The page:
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SAMPLE OP EDS FOR CONNECTICUT NEWSPAPERS

Personalize these and send to your local newspapers. Check for your local papers at the CT Press List. Be sure to check submission guidelines of each paper. For more help, go to the Advocacy chapter of Prepare Tomorrow’s Parents’ Guide, which includes working with media, at www.preparetomorrowsparents.org/guide5.pdf, or contact Prepare Tomorrow’s Parents at info@preparetomorrowsparents.org or 561/620-0256.


Connecticut Coalition for Child Development Education
(Submitted by Joan Barbuto; be sure to adapt it before submitting to your local papers)

Prepare Tomorrow's Parents


The Connecticut Coalition for Child Development Education and a national organization, Prepare Tomorrow's Parents (PTP), have launched a campaign in Connecticut to provide education in child development, child safety, the needs of children, and parenting skills to all students in our schools. PTP, a national organization, has designated the month between Mother's Day and Father's Day "Prepare Tomorrow's Parents Month."

The organizations believe it is crucial that all parents know how to nurture their children and to provide in the children's early years what they need to best promote the social, emotional and intellectual development young children need to succeed in school and in life. The only way we can provide this information to all parents and improve the quality of our society is to teach it to tomorrow's parents-the students in school today.

Although there is a lot of talk about universal preschool today, the years of most importance to the formation of a child's character are the birth to four years, when children spend most of their time with their parents The first years of life are the years in which the fundamentals of character are hard-wired into the brain. They are the years in which the child learns to love and to trust if he is able to form a secure attachment to parents or at least one significant adult. Research has shown that this is the basis for a mentally and emotionally healthy personality. Research by psychiatrists have shown that children who do not form this bond (because of neglect, abuse, sickness or depression in the parent, or poor parenting) are apt to develop serious emotional problems and may even become sociopaths. Such children may vandalize, assault other children and family members, harm themselves, set fires, and can even kill others, according to psychiatrist Foster Cline, who has worked with these children for many years. If intervention isn't made before about age 7, he says that most cannot be helped.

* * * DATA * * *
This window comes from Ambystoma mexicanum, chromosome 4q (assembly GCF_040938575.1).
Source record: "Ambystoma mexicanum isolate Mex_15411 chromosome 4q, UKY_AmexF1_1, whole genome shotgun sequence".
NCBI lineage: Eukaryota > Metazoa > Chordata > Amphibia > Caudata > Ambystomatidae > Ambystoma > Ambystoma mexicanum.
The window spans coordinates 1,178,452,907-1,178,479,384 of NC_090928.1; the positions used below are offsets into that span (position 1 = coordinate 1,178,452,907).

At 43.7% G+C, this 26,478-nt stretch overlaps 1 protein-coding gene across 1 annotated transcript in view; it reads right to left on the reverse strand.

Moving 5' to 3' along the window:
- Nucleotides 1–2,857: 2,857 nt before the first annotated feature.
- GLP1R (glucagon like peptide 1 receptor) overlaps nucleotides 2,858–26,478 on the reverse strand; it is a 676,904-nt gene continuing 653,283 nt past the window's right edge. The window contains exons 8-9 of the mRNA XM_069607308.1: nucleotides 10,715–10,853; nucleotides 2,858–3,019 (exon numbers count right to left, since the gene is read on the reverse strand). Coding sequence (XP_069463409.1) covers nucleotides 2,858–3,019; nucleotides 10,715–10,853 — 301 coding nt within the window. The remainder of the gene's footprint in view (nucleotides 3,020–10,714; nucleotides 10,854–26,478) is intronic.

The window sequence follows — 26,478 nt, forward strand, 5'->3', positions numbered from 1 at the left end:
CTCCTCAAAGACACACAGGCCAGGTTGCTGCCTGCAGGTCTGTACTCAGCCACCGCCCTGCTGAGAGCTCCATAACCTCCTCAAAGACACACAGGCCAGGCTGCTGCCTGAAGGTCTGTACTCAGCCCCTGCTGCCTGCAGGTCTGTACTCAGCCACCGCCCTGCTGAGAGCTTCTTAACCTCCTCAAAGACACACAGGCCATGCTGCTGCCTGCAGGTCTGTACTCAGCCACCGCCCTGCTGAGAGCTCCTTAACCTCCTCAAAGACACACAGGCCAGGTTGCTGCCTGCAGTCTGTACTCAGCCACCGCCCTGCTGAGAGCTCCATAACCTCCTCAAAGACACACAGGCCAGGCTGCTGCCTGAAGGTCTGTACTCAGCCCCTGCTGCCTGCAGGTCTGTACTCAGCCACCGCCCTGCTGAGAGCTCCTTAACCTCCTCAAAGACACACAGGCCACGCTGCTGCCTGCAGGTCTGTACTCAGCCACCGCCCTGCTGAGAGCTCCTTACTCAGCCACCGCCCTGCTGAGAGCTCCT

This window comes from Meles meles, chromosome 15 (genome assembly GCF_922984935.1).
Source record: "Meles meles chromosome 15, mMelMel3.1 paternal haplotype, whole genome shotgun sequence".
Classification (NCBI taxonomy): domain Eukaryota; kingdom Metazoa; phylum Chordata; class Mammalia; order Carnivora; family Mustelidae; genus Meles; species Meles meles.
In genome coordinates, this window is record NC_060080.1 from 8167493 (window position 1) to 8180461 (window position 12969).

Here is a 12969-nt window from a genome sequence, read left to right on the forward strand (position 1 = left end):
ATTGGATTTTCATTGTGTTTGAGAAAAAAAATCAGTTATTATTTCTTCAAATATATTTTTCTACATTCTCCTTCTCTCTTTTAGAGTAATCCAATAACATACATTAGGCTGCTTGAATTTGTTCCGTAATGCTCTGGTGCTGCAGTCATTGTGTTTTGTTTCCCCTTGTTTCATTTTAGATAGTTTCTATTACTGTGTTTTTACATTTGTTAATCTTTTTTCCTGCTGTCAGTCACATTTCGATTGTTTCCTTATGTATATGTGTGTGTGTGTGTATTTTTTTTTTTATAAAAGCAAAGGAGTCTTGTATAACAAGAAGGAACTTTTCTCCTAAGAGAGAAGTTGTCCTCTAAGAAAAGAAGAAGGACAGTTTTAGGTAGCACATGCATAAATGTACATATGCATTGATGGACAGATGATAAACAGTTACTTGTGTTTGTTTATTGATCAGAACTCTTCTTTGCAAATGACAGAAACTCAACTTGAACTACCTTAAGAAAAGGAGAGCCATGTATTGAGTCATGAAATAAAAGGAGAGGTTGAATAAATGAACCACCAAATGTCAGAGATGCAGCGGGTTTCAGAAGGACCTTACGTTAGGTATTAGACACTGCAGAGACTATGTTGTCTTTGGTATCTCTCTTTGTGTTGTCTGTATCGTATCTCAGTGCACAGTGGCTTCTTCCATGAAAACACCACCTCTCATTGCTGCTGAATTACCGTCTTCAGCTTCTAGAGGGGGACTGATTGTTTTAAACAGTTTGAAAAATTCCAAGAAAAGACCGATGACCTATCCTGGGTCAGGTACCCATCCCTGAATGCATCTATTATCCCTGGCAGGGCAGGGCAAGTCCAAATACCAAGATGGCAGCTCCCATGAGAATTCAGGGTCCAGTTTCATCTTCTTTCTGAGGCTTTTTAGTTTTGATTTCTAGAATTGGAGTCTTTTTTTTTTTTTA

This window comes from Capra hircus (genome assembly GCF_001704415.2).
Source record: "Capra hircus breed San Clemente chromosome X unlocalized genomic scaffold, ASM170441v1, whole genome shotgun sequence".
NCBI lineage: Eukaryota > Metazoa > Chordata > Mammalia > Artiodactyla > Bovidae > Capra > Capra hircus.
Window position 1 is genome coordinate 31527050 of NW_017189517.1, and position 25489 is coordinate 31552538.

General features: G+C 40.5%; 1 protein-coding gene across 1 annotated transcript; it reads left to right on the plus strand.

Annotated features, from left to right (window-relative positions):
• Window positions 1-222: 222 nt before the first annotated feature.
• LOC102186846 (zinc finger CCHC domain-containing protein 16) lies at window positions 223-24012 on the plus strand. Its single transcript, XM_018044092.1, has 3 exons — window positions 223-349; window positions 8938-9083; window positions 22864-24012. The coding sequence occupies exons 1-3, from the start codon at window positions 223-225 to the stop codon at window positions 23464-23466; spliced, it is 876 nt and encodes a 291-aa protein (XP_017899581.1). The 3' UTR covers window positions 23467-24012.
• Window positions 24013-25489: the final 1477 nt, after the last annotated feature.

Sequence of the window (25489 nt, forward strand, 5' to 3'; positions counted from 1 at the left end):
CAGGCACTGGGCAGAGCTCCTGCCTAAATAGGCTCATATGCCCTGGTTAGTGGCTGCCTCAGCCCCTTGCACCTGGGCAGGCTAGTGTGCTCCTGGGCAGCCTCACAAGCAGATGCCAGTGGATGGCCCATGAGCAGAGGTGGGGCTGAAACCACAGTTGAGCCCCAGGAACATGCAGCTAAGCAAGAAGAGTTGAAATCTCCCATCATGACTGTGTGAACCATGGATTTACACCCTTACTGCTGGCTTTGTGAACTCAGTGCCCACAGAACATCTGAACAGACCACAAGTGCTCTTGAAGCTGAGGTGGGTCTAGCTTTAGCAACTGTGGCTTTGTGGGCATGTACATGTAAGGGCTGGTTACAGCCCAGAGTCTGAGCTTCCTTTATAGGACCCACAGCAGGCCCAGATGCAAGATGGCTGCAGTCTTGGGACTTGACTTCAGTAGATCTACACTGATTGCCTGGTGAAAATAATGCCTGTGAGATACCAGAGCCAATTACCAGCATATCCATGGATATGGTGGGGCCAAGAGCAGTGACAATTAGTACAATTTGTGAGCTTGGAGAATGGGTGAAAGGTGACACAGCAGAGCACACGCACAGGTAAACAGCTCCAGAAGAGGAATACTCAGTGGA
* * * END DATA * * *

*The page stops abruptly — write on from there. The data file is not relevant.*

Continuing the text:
When children enter kindergarten, they need to be able to pay attention to the teacher, respect others, have a sense of responsibility, be able to understand and control their emotions, have empathy for other children and know how to interact with them. These skills are just as important as recognizing letters and numbers, spelling their name, and enjoying books. There are good ways of developing these social and emotional skills during a child's first few years, and these can and should be taught to all parents. But few parents take a parenting course, and a survey by a Connecticut psychologist found that only about 8% of students take the elective child development course in our high schools.

Parenting education needs to be part of every school curriculum and needs to reach every young person. We are asking people to write to Commissioner of Education Dr. Mark McQuillan at 165 Capitol Ave., Hartford, CT 06106 mark.mcquillan@ct.gov; and Gov. Jodi Rell at 210 Capitol Ave., Hartford, CT 06106 governor.rell@ct.gov; and ask them to see that this is done.


(Submitted by Joan Barbuto; be sure to adapt it before submitting to your local papers)

Prepare Tomorrow's Parents


Here are a few quotes from news articles over the years which show why education in child development and parenting skills is sorely needed in Connecticut.

Groton: "A 2-year-old girl died early Saturday, less than 48 hours after police say her mother's boyfriend brutally assaulted her because she wouldn't stop crying." (The Day, 5/3/97)

New London: "A sailor stationed at the Groton submarine base has been accused of seriously injuring his 6-month-old son…The child (was) apparently suffering from shaken baby syndrome." The father said he "became upset when his son wouldn't stop crying." (The New Haven Register)

New Haven: "A 2-year-old Shelton Avenue boy remained in stable condition Friday in a hospital burn unit in Boston, a day after suffering second-degree burns over 40 percent of his body from scalding bath water." The mother's boyfriend "told police he placed the tot in the bathtub and left the room for 'a short period of time." (The New Haven Register), 1/11/02)

Hartford: "Frustrated that her infant wouldn't stop crying, a 21-year-old Hartford mother fed her 5-week-old boy a cocktail of formula and a powerful, addictive painkiller"… the boy was rushed to a hospital…"where he was initially listed in critical condition." (The Hartford Courant, 8/22/02)